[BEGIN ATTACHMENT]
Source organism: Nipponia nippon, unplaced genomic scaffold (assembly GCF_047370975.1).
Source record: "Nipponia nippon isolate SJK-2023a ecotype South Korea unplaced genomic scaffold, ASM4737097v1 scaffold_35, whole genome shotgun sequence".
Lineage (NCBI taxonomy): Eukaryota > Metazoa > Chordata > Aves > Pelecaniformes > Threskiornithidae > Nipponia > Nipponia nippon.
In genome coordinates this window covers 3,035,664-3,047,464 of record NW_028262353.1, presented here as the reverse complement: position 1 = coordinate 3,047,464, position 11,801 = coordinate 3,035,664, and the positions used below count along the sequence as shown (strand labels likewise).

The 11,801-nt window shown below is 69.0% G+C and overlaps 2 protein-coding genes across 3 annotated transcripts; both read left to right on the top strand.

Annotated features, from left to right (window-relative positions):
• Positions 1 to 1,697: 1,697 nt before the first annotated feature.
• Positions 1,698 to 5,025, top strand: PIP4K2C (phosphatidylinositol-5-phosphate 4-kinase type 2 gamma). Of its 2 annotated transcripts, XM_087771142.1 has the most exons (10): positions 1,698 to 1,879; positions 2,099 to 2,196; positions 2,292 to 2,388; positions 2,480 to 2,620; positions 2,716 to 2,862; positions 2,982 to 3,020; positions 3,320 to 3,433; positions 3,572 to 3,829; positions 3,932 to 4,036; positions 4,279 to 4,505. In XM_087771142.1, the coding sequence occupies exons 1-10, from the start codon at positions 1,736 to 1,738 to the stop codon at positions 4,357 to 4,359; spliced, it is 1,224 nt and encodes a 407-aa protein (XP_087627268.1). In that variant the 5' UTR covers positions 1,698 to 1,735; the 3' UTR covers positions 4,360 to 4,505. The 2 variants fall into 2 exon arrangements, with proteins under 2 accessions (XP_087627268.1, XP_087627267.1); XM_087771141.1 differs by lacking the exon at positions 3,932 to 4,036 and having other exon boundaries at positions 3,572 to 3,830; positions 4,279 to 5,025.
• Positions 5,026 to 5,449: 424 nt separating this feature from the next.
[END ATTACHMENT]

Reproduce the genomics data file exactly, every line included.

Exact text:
Source organism: Nipponia nippon, unplaced genomic scaffold (assembly GCF_047370975.1).
Source record: "Nipponia nippon isolate SJK-2023a ecotype South Korea unplaced genomic scaffold, ASM4737097v1 scaffold_35, whole genome shotgun sequence".
Lineage (NCBI taxonomy): Eukaryota > Metazoa > Chordata > Aves > Pelecaniformes > Threskiornithidae > Nipponia > Nipponia nippon.
In genome coordinates this window covers 3,035,664-3,047,464 of record NW_028262353.1, presented here as the reverse complement: position 1 = coordinate 3,047,464, position 11,801 = coordinate 3,035,664, and the positions used below count along the sequence as shown (strand labels likewise).

The 11,801-nt window shown below is 69.0% G+C and overlaps 2 protein-coding genes across 3 annotated transcripts; both read left to right on the top strand.

Annotated features, from left to right (window-relative positions):
• Positions 1 to 1,697: 1,697 nt before the first annotated feature.
• Positions 1,698 to 5,025, top strand: PIP4K2C (phosphatidylinositol-5-phosphate 4-kinase type 2 gamma). Of its 2 annotated transcripts, XM_087771142.1 has the most exons (10): positions 1,698 to 1,879; positions 2,099 to 2,196; positions 2,292 to 2,388; positions 2,480 to 2,620; positions 2,716 to 2,862; positions 2,982 to 3,020; positions 3,320 to 3,433; positions 3,572 to 3,829; positions 3,932 to 4,036; positions 4,279 to 4,505. In XM_087771142.1, the coding sequence occupies exons 1-10, from the start codon at positions 1,736 to 1,738 to the stop codon at positions 4,357 to 4,359; spliced, it is 1,224 nt and encodes a 407-aa protein (XP_087627268.1). In that variant the 5' UTR covers positions 1,698 to 1,735; the 3' UTR covers positions 4,360 to 4,505. The 2 variants fall into 2 exon arrangements, with proteins under 2 accessions (XP_087627268.1, XP_087627267.1); XM_087771141.1 differs by lacking the exon at positions 3,932 to 4,036 and having other exon boundaries at positions 3,572 to 3,830; positions 4,279 to 5,025.
• Positions 5,026 to 5,449: 424 nt separating this feature from the next.